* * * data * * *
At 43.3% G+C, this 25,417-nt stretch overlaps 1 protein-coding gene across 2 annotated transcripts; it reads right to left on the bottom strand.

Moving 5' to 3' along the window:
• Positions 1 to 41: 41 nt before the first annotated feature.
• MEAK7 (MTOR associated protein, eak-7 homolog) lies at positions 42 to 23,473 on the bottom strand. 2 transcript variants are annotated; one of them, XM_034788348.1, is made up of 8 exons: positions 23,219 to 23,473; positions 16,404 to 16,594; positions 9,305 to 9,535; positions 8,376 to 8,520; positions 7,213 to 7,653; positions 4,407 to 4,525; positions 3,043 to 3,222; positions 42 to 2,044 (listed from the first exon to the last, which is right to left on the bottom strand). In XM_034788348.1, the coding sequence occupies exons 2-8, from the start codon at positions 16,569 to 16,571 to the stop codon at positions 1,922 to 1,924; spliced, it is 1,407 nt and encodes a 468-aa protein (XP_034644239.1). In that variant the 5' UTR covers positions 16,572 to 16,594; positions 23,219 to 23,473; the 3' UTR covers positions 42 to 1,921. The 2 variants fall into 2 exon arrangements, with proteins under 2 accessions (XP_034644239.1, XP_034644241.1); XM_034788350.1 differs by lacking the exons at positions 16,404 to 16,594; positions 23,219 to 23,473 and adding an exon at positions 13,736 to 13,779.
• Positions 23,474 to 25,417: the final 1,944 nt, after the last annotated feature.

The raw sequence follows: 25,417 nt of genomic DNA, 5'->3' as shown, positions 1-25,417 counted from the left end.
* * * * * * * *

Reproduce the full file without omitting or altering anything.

At 43.3% G+C, this 25,417-nt stretch overlaps 1 protein-coding gene across 2 annotated transcripts; it reads right to left on the bottom strand.

Moving 5' to 3' along the window:
• Positions 1 to 41: 41 nt before the first annotated feature.
• MEAK7 (MTOR associated protein, eak-7 homolog) lies at positions 42 to 23,473 on the bottom strand. 2 transcript variants are annotated; one of them, XM_034788348.1, is made up of 8 exons: positions 23,219 to 23,473; positions 16,404 to 16,594; positions 9,305 to 9,535; positions 8,376 to 8,520; positions 7,213 to 7,653; positions 4,407 to 4,525; positions 3,043 to 3,222; positions 42 to 2,044 (listed from the first exon to the last, which is right to left on the bottom strand). In XM_034788348.1, the coding sequence occupies exons 2-8, from the start codon at positions 16,569 to 16,571 to the stop codon at positions 1,922 to 1,924; spliced, it is 1,407 nt and encodes a 468-aa protein (XP_034644239.1). In that variant the 5' UTR covers positions 16,572 to 16,594; positions 23,219 to 23,473; the 3' UTR covers positions 42 to 1,921. The 2 variants fall into 2 exon arrangements, with proteins under 2 accessions (XP_034644239.1, XP_034644241.1); XM_034788350.1 differs by lacking the exons at positions 16,404 to 16,594; positions 23,219 to 23,473 and adding an exon at positions 13,736 to 13,779.
• Positions 23,474 to 25,417: the final 1,944 nt, after the last annotated feature.

The raw sequence follows: 25,417 nt of genomic DNA, 5'->3' as shown, positions 1-25,417 counted from the left end.